Franz Ferdinand assassination relic displayed

franz ferdinand austria hungary

The shirt Archduke Franz Ferdinand was wearing when he and his wife were shot in the streets of Sarajevo in June 1914, sparking the fuse that  led to World War I, is on display in Vienna.

The blood-splattered garment, once white but now stained a dark brown, is being exhibited in a glass display case at the Austrian Military Museum.

The museum contains more artifacts related to the assassination of the man who was heir to the crown of Austria-Hungary than any other location, according to the Guardian.

The shirt was in the possession of the Jesuit religious order until 2004 when it was found in their archives and passed to the Austrian Military Museum on permanent loan.

Because of its delicate condition it is only rarely put on public display, according to the publication.

This time it will be viewable through the middle of next week in a dimly lit room.

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And I’ll have the ‘chicken’ sandwich …

Wash Hands

In my neck of the woods, putting quotation marks around words in the above fashion is often used to indicate a meaning atypical from that commonly associated with the term in question.

Given that, one wonders what meaning is intended by the recommendation that employees “wash hands”?

Is the entire staff in on a big joke in which no one actually washes their hands after using the bathroom, but, should health inspectors stop by, it’s been agreed that everyone will say they wash their hands?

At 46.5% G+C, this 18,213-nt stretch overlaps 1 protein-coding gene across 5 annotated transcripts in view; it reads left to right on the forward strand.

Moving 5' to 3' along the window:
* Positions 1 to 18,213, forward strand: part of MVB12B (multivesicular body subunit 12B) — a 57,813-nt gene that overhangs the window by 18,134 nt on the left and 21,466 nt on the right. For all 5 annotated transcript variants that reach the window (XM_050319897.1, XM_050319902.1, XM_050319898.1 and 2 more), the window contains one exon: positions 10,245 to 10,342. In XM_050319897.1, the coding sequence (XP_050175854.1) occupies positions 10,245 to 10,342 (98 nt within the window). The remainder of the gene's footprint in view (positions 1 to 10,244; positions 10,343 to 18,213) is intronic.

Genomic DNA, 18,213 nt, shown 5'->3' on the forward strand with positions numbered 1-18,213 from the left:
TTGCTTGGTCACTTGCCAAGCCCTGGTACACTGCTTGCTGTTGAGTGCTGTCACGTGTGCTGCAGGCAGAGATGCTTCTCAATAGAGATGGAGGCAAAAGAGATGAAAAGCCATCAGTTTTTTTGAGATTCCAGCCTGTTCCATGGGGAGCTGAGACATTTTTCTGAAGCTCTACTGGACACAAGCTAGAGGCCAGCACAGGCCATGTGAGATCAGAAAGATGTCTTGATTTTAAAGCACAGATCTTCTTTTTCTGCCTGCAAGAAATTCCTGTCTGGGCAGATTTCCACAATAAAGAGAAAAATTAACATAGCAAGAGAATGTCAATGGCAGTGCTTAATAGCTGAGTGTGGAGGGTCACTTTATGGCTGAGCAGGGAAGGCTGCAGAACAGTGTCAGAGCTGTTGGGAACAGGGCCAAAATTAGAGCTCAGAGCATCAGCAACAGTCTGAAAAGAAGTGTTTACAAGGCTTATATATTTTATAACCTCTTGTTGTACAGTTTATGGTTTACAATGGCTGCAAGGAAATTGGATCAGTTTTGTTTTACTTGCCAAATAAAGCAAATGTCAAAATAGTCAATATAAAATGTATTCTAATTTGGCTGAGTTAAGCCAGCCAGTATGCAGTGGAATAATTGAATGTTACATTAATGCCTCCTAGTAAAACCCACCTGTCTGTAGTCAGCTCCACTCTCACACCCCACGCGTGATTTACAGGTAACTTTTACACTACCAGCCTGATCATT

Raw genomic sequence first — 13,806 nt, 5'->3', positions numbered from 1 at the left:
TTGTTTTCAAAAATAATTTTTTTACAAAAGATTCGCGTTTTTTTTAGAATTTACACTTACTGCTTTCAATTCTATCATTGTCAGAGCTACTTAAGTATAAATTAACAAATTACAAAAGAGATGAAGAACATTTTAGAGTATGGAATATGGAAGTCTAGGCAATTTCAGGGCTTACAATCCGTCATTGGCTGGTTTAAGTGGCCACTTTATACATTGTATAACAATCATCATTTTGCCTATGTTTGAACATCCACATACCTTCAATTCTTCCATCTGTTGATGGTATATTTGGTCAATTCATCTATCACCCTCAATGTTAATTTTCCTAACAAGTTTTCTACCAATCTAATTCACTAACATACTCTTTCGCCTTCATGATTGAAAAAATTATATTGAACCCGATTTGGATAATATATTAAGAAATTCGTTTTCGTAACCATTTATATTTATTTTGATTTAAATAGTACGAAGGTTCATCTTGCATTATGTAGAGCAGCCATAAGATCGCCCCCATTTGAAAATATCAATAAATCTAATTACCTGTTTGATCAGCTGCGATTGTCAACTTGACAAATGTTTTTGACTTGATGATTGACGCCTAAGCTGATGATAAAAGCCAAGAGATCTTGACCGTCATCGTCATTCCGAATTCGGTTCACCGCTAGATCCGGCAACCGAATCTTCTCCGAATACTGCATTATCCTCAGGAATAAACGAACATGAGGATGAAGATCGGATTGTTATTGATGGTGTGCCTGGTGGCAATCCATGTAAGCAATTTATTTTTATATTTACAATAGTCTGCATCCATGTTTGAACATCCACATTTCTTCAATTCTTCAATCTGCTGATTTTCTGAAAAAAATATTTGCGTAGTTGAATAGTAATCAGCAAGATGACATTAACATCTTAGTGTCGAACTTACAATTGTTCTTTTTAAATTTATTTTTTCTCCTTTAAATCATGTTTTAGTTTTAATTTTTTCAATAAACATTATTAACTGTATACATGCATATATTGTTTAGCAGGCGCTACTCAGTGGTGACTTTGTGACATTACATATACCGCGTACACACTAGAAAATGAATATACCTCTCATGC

Or is it more complex, in which employees go through some sort of ritual that falls short of effective hand-washing but enables them to assert they’ve made an effort?

Perhaps they use soap but no warm water?

Maybe they just run their hands under cold water?

Could it be that they simply lick their fingers on their way out the bathroom door?

Or, given that the sign says “Employee Must ‘Wash Hands'” perhaps there’s but a single designated employee who has to wash up after being in the bathroom; everyone else is exempt from this onerous regulation.

That’s both the joy and agony of bad grammar: It’s hilariously confusing. Until the dysentery epidemic breaks out, that is.

Given how this photo almost certainly came from a fast-food restaurant bathroom, I don’t know what would be more upsetting: To see this placard before one has eaten, when it can still ruin one’s appetite, or after one has dined, when it’s too late to head for another restaurant.

You know, an establishment that takes hygiene, or at least grammar, more seriously.

(HT: Kids Prefer Cheese)

How I outfoxed a 6-ounce bird and four eggs

Killdeer 008 a

My 2013 Mess with Nature Tour found me in a small churchyard in a neighboring South Carolina county this past weekend, where I came across a clutch of killdeer eggs and one very aggravated mama killdeer.

Prior adventures this summer in the never-ending quest to snare (and release) God’s creations include catching a baby turkey, catching and being bitten by two separate black snakes, catching but not being bitten by any of half a dozen Eastern box turtles, being outsmarted by several baby moorhens, along with numerous run-ins with lizards, skinks and anoles.

The latest occurred while I was in a quiet graveyard off a two-lane state highway. The cemetery, enclosed by a beautiful old stone wall, was without trees and had little vegetation except grass.

As I wandered about, an adult killdeer about 15 feet in front of me suddenly began plying its “broken-wing” routine, squawking and struggling to keep its balance.

Thinking there were babies about, I quickly scanned the area, but saw none. With nothing but headstones in the graveyard I knew there was nowhere to hide, so I determined there must be a clutch of eggs somewhere close.

I scoured the ground along a 20-square-foot patch of ground, but found nothing, so I then tried a bit of triangulation, seeing which movement caused the killdeer to come back toward me most rapidly.

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Nicaragua’s canal-sized pipe dream


The Panama Canal took a decade to complete, cost the lives of thousands of workers and proved one of the largest and most difficult engineering projects ever undertaken.

So why not a repeat performance?